Welcome to what now passes as the oddest week of the year on the Official UK Singles chart, the sales survey which attracts greater mainstream press attention than practically any other yet which due to the unique circumstances in which it is compiled is the most erratically random of the year. Invented by a firm of bookmakers in 1984, the "race" to become the official Christmas Number One is now all-consuming and in recent years has become something in and of itself rather than just (as it always was to begin with) the pop record that just happens to be top of the charts on Christmas Day itself.
Yet this year there was more intrigue than usual. The absence of the normally game-ruining mega sale of the X Factor winner's single meant that the race was open to just about anyone and indeed for the first time in 20 years there was a distinct chance that Britain's Christmas Number One would be the pop record that just happened to be top of the charts at the time.
For the whole of December and beyond that record has naturally been Justin Bieber's Love Yourself and indeed at the start of the week it appeared an easy call to make - the betting market certainly bearing this out. The only potential challenge came from a typical seasonal outlier, a medley of Bridge Over Troubled Water and Coldplay's Fix You as performed by a choir formed of the staff of the Greenwich & Lewisham NHS Trust - nurses, porters and other hospital workers all neatly drilled in a similar fashion to 2011 Christmas Number One champions The Military Wives. The record itself wasn't much to write home about, but it had charity on its side and was always going to attract a sentimental vote.
For much of the week the two singles were neck and neck in sales terms, Bieber's edge in the betting market thanks to those in the know noting that his streaming tallies remained stratospheric. As a record bought as a piece of virtue signalling rather than to be listened to, the NHS Choir track naturally enough had few if any streams to its name.
But the backers of the NHS Choir record (which was first released over two years ago) were playing a long and clever PR game. A series of media appearances midweek saw the single rise for the first time to the top of the download tables. The true game-changer came on Wednesday when in another PR masterstroke Bieber himself was persuaded to allow a tweet to be sent in his name urging support for his chart rival - after all, what did it matter if he was Number 2 for one week in favour of a charity record?
From that moment on it was all over bar the shouting. Whilst Love Yourself ended the week with 97,000 combined sales, which included a still phenomenal 5.2 million streams, the NHS Choir's Bridge Over You claimed 127,000 sales to make it an easy winner. The Christmas Number One once again lives up to its billing as something that exists outside the mainstream of pop music, a naff charity record that will be forgotten and destined never to be played again once January dawns but for now it is the winner in the one week of the year when the singles charts are guaranteed to matter to absolutely everyone.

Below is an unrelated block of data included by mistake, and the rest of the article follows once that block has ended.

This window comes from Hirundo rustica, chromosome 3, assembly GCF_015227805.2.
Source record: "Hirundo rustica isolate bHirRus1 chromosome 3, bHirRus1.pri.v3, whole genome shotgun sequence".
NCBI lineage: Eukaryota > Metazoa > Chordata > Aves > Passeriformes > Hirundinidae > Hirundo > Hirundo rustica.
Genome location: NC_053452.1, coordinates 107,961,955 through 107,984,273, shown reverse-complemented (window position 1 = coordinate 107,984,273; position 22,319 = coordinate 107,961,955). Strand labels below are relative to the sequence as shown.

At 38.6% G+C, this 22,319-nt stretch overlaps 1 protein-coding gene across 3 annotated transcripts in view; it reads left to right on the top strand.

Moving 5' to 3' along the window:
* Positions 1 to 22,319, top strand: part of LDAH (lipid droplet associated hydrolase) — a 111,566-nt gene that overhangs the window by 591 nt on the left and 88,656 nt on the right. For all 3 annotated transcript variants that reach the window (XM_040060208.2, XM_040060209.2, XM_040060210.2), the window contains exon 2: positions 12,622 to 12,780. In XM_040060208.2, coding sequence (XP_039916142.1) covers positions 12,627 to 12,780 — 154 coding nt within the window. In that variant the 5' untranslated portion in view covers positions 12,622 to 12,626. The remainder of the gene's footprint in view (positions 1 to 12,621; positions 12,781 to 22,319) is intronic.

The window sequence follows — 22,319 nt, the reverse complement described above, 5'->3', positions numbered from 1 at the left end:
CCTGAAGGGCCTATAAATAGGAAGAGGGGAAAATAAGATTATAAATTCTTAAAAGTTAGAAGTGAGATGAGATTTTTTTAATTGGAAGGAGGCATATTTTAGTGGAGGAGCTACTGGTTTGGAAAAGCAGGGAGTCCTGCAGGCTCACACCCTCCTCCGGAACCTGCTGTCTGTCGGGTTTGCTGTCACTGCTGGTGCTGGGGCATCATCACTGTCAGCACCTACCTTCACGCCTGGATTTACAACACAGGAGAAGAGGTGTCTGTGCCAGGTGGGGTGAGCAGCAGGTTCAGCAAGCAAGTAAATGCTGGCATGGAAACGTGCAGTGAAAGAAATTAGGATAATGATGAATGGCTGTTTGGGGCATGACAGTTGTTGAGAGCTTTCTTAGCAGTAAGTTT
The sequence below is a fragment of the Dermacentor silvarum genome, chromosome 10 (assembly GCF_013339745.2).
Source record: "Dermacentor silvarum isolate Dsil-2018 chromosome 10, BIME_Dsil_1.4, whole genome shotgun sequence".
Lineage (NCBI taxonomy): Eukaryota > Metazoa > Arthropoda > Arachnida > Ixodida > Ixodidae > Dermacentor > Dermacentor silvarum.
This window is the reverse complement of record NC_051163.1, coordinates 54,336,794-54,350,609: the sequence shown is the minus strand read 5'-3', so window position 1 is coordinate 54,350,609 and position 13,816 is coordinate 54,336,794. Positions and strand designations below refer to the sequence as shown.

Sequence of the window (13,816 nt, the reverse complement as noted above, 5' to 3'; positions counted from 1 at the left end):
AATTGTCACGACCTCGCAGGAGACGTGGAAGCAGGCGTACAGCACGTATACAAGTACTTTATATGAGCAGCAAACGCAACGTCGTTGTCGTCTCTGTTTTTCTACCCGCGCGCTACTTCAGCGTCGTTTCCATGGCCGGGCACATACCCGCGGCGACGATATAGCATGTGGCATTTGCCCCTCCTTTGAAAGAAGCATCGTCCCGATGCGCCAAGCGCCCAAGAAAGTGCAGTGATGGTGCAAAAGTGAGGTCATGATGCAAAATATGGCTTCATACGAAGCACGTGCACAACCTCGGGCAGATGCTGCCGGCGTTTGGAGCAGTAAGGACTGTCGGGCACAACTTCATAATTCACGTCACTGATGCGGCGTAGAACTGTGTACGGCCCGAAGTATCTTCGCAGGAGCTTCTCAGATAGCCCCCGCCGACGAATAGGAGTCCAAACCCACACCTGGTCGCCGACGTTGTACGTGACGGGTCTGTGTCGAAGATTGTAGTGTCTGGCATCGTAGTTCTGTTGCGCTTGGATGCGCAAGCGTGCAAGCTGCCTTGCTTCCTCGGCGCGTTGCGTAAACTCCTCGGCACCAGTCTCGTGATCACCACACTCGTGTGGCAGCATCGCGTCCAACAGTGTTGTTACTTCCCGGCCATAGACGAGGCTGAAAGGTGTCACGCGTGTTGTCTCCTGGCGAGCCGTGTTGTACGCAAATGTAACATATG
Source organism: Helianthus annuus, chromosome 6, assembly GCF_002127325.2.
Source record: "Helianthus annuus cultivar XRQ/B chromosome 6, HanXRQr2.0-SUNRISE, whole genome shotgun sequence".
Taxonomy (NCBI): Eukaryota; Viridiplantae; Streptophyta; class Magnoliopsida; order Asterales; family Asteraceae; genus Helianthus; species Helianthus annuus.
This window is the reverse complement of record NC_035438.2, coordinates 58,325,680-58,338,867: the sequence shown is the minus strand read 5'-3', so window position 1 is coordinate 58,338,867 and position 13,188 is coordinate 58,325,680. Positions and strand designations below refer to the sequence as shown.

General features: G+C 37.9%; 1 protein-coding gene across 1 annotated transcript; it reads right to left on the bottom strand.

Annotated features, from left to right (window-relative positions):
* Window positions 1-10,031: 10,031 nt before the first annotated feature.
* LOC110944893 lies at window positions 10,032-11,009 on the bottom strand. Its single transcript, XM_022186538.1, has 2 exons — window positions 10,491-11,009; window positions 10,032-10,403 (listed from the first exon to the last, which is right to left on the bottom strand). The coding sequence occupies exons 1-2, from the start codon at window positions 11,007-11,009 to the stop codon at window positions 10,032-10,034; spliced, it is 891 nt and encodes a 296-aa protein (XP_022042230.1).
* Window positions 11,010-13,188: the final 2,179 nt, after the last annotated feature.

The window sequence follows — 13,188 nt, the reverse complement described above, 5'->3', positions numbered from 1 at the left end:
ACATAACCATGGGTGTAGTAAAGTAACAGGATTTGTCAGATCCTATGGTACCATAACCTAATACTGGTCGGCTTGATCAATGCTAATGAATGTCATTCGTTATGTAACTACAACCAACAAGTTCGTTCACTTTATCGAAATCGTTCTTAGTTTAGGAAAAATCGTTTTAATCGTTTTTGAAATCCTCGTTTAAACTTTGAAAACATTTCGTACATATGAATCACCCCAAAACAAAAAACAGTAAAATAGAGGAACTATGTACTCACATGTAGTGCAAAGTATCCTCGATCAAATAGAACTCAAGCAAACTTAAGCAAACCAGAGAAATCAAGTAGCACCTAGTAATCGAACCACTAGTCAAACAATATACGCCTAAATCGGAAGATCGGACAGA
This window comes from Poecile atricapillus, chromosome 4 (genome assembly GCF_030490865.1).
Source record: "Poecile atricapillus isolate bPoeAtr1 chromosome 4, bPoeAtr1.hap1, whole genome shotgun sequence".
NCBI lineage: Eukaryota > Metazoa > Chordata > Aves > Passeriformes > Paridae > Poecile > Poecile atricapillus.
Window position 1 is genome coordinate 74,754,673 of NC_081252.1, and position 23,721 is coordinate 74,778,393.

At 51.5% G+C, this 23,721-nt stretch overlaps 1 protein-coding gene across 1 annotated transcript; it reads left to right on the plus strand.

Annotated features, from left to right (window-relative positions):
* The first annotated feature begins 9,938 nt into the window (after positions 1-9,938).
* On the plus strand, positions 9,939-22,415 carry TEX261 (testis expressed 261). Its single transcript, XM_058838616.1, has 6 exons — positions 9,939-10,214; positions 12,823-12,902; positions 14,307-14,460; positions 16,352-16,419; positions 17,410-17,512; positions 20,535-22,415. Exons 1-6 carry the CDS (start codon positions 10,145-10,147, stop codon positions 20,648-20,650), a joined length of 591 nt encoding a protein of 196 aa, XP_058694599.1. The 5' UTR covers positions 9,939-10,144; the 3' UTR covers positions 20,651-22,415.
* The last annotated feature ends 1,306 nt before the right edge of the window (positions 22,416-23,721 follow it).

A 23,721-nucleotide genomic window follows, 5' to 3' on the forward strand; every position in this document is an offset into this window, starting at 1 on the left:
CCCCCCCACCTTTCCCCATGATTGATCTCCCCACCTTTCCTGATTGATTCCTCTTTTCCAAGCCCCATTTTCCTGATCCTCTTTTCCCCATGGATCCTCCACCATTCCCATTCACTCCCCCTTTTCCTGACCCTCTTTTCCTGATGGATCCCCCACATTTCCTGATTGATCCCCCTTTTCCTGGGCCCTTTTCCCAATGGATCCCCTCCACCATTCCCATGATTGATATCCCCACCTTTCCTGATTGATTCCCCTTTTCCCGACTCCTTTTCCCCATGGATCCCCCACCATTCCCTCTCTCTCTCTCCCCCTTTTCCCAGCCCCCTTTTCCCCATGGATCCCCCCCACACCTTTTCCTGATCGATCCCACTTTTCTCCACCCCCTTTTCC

Rumours that their follow-up single will be a song about waiting seven days for a doctor's appointment could not be confirmed at the time of writing.
On the Official UK Albums chart there was naturally enough no race at all. In the final shopping week before Christmas, with sales right up to Christmas Eve logged, Adele sold a further 450,000 copies of 25 to be fully confirmed as the biggest selling album of the season.
Despite no longer being Number One on the singles chart, Justin Bieber still commands three of the Top 5 singles this week, occupying the 2,3 and 5 places. He's prevented from being the first artist in modern day chart history to land three consecutive Top 10 places by the continuing presence of Hello by Adele at Number 4. This does however mean that this week's Top 5 are entirely made up of records that are or have been Number One singles.
The only new arrival in the Top 10 this week is One Direction's 'farewell' single History which climbs 11-8 to become their 14th Top 10 hit single.
The final week before Christmas naturally enough marks the high point for another year of the chart runs of the festive classics, the additional fillip of increased streaming points (almost certainly down to being part of festive playlists) meaning that many land their best chart positions for many years.
Leading the charge as it almost always does is All I Want For Christmas Is You by Mariah Carey - matching its 2011 peak of Number 11 to land a decade so far best. Fairytale Of New York is at Number 13 (down from 11 last year), "Last Christmas" by Wham! at Number 18 (far and away its best run since 2007), Shakin' Stevens' 1985 chart champion Merry Christmas Everyone (Number 26 despite a challenge from a new recording which he has been promoting and its best showing since 2008), I Wish It Could Be Christmas Everyday from Wizzard at Number 27 (highest peak since 2007), Driving Home For Christmas by Chris Rea - a flop first time around in 1988 but Number 29 this week to become a Top 30 hit for the first time ever, and finally Do They Know It's Christmas by Band Aid at Number 38 to become a Top 40 hit single for the first time since 2012.
As I write it is early evening on Christmas Day here in Britain so it seems only appropriate to raise a glass to all about.com readers and wish you the compliments of the season. Date-wise this may be the last chart of 2015, but there is still the frantic post-Christmas sales week to come. The Christmas chart notwithstanding, this is the one time of year when genuinely anything can happen.